Tariq Ramadan: Hearing for Muslim Barred by U.S.





Government lawyers clarified some mysteries yesterday and deepened others in the case of Tariq Ramadan, a Swiss Muslim scholar and leading European theologian of Islam who has been barred by the Bush administration from traveling to the United States since July 2004.

Papers the government presented at a hearing in federal court in New York revealed that, contrary to officials' statements, a clause in the USA Patriot Act that bans any foreigner who "endorses or espouses terrorist activity" was not the reason Mr. Ramadan's United States visa was revoked. The government also said it did not intend to bar Mr. Ramadan in the future based on that clause.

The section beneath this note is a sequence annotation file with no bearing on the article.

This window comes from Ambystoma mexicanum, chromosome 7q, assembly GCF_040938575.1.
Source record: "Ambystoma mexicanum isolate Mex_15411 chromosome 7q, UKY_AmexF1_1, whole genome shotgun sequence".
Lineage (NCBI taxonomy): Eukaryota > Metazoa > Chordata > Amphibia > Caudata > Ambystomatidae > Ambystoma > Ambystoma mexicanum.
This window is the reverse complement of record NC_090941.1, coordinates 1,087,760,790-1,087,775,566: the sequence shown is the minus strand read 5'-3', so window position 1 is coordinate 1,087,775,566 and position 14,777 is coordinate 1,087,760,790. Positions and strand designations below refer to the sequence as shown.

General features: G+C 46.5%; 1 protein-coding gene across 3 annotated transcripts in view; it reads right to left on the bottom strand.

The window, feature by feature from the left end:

But the government also said that Mr. Ramadan's case had been and remained a national security matter, and that statements he made in recent interviews with American consular officials in Switzerland had raised new "serious questions" about whether he should be allowed to come to the United States.

Neither the government's documents nor its lawyer, David S. Jones, an assistant United States attorney, explained why Mr. Ramadan was first banned or provided any detail about the new concerns.



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